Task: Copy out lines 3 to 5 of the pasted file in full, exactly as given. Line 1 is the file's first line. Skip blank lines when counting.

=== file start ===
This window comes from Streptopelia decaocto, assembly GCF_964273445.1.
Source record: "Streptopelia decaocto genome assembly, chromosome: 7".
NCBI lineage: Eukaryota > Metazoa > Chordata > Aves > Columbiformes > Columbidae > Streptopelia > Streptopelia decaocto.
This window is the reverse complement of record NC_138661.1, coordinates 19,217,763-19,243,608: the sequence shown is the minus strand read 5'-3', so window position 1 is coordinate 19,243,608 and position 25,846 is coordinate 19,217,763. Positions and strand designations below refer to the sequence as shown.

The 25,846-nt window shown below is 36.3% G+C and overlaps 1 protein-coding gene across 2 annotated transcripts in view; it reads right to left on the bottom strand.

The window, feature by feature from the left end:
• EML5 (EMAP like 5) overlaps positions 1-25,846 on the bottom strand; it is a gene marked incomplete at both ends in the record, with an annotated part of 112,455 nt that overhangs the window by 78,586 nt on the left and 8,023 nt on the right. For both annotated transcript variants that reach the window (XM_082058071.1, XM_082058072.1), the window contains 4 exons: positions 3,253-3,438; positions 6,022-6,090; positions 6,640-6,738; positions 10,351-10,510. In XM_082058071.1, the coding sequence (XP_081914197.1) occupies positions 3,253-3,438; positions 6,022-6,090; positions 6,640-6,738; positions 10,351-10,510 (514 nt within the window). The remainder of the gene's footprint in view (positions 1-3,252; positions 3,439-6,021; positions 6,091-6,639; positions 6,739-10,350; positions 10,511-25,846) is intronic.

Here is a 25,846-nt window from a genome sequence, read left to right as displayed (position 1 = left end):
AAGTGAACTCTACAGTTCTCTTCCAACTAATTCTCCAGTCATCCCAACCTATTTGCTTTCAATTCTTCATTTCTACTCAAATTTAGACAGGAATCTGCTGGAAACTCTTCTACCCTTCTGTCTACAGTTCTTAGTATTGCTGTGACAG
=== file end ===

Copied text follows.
NCBI lineage: Eukaryota > Metazoa > Chordata > Aves > Columbiformes > Columbidae > Streptopelia > Streptopelia decaocto.
This window is the reverse complement of record NC_138661.1, coordinates 19,217,763-19,243,608: the sequence shown is the minus strand read 5'-3', so window position 1 is coordinate 19,243,608 and position 25,846 is coordinate 19,217,763. Positions and strand designations below refer to the sequence as shown.

The 25,846-nt window shown below is 36.3% G+C and overlaps 1 protein-coding gene across 2 annotated transcripts in view; it reads right to left on the bottom strand.